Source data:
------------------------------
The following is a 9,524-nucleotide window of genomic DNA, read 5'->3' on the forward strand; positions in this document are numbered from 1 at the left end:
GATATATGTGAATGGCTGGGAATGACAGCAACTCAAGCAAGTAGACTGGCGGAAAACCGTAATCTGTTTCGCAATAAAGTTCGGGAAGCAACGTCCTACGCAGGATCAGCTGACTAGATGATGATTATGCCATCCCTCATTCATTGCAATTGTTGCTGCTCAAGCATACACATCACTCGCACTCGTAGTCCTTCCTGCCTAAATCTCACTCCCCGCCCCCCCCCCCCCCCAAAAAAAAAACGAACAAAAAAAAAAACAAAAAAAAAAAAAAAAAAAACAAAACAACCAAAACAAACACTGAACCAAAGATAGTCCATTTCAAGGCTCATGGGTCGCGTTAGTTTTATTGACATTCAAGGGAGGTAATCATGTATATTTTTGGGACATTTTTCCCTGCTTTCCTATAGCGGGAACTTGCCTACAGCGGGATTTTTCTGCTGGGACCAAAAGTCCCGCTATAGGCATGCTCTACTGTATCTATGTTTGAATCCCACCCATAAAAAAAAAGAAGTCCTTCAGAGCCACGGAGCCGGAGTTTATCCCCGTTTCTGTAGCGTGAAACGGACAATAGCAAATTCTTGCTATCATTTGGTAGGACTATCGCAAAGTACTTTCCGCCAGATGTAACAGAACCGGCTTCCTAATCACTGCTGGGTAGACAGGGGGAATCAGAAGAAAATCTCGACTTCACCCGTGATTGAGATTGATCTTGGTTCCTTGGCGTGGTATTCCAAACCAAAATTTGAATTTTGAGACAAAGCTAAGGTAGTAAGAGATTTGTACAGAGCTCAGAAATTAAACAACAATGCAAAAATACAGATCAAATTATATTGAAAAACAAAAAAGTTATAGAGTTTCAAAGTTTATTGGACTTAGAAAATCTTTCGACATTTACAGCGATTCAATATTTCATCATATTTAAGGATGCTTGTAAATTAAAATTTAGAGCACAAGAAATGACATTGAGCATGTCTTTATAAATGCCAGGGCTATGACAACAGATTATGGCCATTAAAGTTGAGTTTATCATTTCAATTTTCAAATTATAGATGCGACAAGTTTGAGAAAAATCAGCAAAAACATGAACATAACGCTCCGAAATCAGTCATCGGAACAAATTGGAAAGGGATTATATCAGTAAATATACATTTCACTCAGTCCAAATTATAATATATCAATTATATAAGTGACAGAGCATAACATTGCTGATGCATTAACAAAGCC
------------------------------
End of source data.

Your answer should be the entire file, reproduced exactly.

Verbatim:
The following is a 9,524-nucleotide window of genomic DNA, read 5'->3' on the forward strand; positions in this document are numbered from 1 at the left end:
GATATATGTGAATGGCTGGGAATGACAGCAACTCAAGCAAGTAGACTGGCGGAAAACCGTAATCTGTTTCGCAATAAAGTTCGGGAAGCAACGTCCTACGCAGGATCAGCTGACTAGATGATGATTATGCCATCCCTCATTCATTGCAATTGTTGCTGCTCAAGCATACACATCACTCGCACTCGTAGTCCTTCCTGCCTAAATCTCACTCCCCGCCCCCCCCCCCCCCCAAAAAAAAAACGAACAAAAAAAAAAACAAAAAAAAAAAAAAAAAAAACAAAACAACCAAAACAAACACTGAACCAAAGATAGTCCATTTCAAGGCTCATGGGTCGCGTTAGTTTTATTGACATTCAAGGGAGGTAATCATGTATATTTTTGGGACATTTTTCCCTGCTTTCCTATAGCGGGAACTTGCCTACAGCGGGATTTTTCTGCTGGGACCAAAAGTCCCGCTATAGGCATGCTCTACTGTATCTATGTTTGAATCCCACCCATAAAAAAAAAGAAGTCCTTCAGAGCCACGGAGCCGGAGTTTATCCCCGTTTCTGTAGCGTGAAACGGACAATAGCAAATTCTTGCTATCATTTGGTAGGACTATCGCAAAGTACTTTCCGCCAGATGTAACAGAACCGGCTTCCTAATCACTGCTGGGTAGACAGGGGGAATCAGAAGAAAATCTCGACTTCACCCGTGATTGAGATTGATCTTGGTTCCTTGGCGTGGTATTCCAAACCAAAATTTGAATTTTGAGACAAAGCTAAGGTAGTAAGAGATTTGTACAGAGCTCAGAAATTAAACAACAATGCAAAAATACAGATCAAATTATATTGAAAAACAAAAAAGTTATAGAGTTTCAAAGTTTATTGGACTTAGAAAATCTTTCGACATTTACAGCGATTCAATATTTCATCATATTTAAGGATGCTTGTAAATTAAAATTTAGAGCACAAGAAATGACATTGAGCATGTCTTTATAAATGCCAGGGCTATGACAACAGATTATGGCCATTAAAGTTGAGTTTATCATTTCAATTTTCAAATTATAGATGCGACAAGTTTGAGAAAAATCAGCAAAAACATGAACATAACGCTCCGAAATCAGTCATCGGAACAAATTGGAAAGGGATTATATCAGTAAATATACATTTCACTCAGTCCAAATTATAATATATCAATTATATAAGTGACAGAGCATAACATTGCTGATGCATTAACAAAGCC